Now on Tuesday, investigators did see that an ATM card belonging to one of the kidnap victims was used in Atwater, California about 15, 20 minutes away from Merced. It's not clear at this time whether that person they have in custody is the person who used that card and it's also not yet confirmed whether he is the same person seen in those surveillance images from Monday.

But we are going to hear from the sheriff in a few hours at a press conference where we're told they may release more images from that surveillance video from the business where the family first disappeared. We might even see images of that suspect truck, Erica.

HILL: Yes, it'd be interesting to see those. Natasha, appreciate the new reporting. Thank you.

CHEN: Thanks.

HILL: Just ahead here, one thing the vast majority of Americans can agree on. This nation is facing a mental health crisis but there are barriers to treatment. Dr. Sanjay Gupta joins me with the new poll findings next.



HILL: As the U.S. grapples with economic uncertainty and the lasting impacts of the COVID pandemic, an overwhelming number of Americans, 90 percent, say they believe the country is experiencing a mental health crisis. Those findings come from a new poll by CNN in the Kaiser Family Foundation. CNN's Chief Medical Correspondent Dr. Sanjay Gupta joining me now. So, Sanjay, I have to say, I read through this this morning and that initial number was both astounding and at the same time, not at all surprising to me.

DR. SANJAY GUPTA, CNN CHIEF MEDICAL CORRESPONDENT: Yes. I felt the same way. 90 percent, in some ways, you might think, you know, I'm surprised it's not 100 percent, you know, considering all that we've been going through. When they did this survey, they asked people to sort of rate some of the biggest things that were driving their mental health concerns. And overall, there was a sampling of things sort of came out. One of the things that really was at the top of the list was the opioid epidemic, Erica, you know. And you know, we've seen the numbers on this. They've reached record levels in terms of drug overdose deaths in 2021.

But you know all these other issues, the mental health issues in kids and teens, severe mental illness in adults, loneliness, lots of stress and anxiety from politics. Again, none of this sort of surprises anybody. But I think one of the other concerns, when you look at this polling is, now that you've identified this, what do -- what do you do about it? And it's hard for people to access care for lots of different reasons.

In part, it could be because people simply can't get the time off of work to do it. It could be the cost of care, you know, there's not necessarily parity, meaning, mental health issues and physical health issues being on par in terms of how they're cared for, still a stigma, all those things that we've been talking about for some time but as you point out, Erica amplified really over the last couple of years now.

HILL: Yes, and perhaps even more justification in many ways for alternate methods of getting that care whether it'd be Telehealth, texting services, all of those so important.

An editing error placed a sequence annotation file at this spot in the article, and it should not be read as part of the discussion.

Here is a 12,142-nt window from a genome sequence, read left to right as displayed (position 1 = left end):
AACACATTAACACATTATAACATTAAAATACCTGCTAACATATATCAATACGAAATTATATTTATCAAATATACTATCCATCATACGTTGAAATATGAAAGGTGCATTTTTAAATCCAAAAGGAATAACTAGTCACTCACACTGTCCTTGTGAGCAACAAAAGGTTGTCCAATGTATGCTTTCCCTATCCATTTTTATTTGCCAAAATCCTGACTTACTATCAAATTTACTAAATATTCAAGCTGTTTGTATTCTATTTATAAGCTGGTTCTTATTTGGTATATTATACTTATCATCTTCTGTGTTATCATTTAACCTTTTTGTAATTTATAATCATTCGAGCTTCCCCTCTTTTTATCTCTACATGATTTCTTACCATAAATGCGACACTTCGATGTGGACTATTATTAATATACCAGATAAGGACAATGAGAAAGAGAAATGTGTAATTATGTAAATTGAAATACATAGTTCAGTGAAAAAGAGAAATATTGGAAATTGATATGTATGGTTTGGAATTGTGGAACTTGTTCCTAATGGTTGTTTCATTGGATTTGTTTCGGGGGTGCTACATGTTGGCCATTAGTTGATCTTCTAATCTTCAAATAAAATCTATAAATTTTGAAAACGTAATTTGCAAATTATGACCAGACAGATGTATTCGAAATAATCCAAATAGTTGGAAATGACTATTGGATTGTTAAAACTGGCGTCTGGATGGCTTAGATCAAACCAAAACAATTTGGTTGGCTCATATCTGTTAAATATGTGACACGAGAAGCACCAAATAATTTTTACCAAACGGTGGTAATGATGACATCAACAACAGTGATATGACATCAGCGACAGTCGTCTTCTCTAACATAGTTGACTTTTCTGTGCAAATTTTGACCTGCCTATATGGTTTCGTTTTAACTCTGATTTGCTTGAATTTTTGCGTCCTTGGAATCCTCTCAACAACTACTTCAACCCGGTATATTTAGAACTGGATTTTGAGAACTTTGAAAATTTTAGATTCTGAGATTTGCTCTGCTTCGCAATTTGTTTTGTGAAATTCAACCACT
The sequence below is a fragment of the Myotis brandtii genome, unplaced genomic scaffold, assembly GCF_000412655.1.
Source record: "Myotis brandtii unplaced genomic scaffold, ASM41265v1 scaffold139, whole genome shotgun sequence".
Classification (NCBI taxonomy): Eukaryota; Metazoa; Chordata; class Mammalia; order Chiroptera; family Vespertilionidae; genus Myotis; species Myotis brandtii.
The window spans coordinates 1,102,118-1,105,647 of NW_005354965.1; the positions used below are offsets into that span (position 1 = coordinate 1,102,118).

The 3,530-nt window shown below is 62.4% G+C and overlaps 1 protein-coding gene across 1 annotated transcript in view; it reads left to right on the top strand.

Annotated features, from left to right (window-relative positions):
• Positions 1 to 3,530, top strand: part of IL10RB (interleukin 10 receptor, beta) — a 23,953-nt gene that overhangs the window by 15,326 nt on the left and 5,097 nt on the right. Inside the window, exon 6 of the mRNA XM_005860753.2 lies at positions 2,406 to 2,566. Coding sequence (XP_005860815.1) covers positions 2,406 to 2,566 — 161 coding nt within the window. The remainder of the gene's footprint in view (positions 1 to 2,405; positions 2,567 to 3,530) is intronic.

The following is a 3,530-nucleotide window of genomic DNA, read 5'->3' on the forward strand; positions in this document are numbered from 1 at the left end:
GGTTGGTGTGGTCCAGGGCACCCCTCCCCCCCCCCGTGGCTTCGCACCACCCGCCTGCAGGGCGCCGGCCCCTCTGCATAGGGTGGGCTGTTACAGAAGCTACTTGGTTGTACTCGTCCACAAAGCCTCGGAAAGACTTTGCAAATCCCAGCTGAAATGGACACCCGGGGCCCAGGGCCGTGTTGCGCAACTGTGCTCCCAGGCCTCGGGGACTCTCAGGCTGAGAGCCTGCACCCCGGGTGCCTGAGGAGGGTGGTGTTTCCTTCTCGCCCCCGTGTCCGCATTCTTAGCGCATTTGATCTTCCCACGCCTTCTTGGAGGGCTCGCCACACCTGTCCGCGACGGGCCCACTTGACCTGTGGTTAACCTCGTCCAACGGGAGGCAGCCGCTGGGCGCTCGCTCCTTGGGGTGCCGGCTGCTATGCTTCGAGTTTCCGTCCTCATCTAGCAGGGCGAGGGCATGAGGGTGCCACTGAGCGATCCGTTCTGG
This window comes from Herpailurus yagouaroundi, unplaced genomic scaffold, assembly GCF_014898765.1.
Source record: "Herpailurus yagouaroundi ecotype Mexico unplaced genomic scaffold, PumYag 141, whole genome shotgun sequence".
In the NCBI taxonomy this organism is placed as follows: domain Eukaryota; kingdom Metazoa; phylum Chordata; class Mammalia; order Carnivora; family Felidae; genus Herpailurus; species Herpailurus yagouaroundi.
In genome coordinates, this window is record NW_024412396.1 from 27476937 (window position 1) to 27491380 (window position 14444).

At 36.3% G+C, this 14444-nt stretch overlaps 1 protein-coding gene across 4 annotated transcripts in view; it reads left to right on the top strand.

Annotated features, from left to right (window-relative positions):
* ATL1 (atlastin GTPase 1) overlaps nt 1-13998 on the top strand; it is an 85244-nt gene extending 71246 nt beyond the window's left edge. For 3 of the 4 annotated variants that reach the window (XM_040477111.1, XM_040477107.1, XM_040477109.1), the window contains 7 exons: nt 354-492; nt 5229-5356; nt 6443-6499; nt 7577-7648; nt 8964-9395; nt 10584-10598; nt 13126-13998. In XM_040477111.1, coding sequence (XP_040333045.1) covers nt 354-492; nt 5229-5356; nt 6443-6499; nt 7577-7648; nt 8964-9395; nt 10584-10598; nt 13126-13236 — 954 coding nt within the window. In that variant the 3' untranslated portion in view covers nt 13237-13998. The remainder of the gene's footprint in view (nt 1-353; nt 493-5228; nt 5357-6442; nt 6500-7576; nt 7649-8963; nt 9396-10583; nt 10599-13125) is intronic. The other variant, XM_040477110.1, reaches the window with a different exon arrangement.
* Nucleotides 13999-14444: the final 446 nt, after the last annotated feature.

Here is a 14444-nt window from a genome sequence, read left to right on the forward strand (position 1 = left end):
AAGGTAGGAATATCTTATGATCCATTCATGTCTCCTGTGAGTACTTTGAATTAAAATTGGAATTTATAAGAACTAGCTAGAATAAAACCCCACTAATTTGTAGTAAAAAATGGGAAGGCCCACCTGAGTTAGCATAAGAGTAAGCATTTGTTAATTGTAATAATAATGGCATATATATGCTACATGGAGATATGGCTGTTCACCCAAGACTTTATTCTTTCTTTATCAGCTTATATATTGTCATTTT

HILL: Sanjay, I do also want to get before we -- before we let you go. We know there's been a lag in people getting their boosters, especially this most recent one. But there's some new analysis that shows just what a difference those shots can make. Can you walk us through that?

GUPTA: Yes. I think two important things. First of all, about a third of the country eligible for boosters has received boosters of any kind. So, you know, there's a significant lag as you point out. Second thing is we're going into a cooler and drier season and we know viruses will tend to spread more in those settings either because we're more indoors or the virus likes that kind of weather. But here's what they found. This was done by the Commonwealth found -- fund at Yale University. Right now again, about 33 percent of the country boosted. If nothing more happens, we could reach a peak of a thousand deaths a day, Erica, hard to even say that. HILL: Yes.

GUPTA: If we get closer to 52 percent of the country boosted, which is around where flu vaccination levels are typically, potentially saved 75,000 lives by the end of March and 80 percent boosted, close to 90,000 lives by the end of March. I mean, you know, I know, for a lot of people, they've stopped thinking about COVID but those numbers I think are really important. They're not exact, but they -- I think they do tell a very important story.

HILL: Yes, absolutely. And one that's important to keep -- to keep talking about, right?


HILL: Especially as we enter into flu season too, you can even get both shots at once.

GUPTA: That's right.

HILL: That's what I did. Dr. Sanjay Gupta, always good to see you, my friend, thank you.

GUPTA: You got it. Thank you.

HILL: We're just moments away from a SpaceX launch in Florida. We have live coverage of this. You just see some of the pictures there live from Kennedy Space Center. Stay with us. CNN's live coverage will continue on "INSIDE POLITICS" after this quick break.



JOHN KING, CNN HOST: Hello everybody, I'm John King in Washington. You're looking right there live pictures of the Kennedy Space Center in Florida. In just seconds, just seconds from now, that rocket will blast off heading for the International Space Station. This is a historic flight with two big firsts. As we listened to NASA there, I want to bring CNN's Martin Savidge into our coverage. And, Martin, as we watch we're seconds away from this takeoff, two important first, one of them, a cosmonaut onboard, an American spacecraft for the first time in 20 years.

MARTIN SAVIDGE, CNN CORRESPONDENT (voiceover): Right. Yes, this is Anna Kikina and she is the first cosmonaut as you point out to fly on an American spacecraft in 20 years.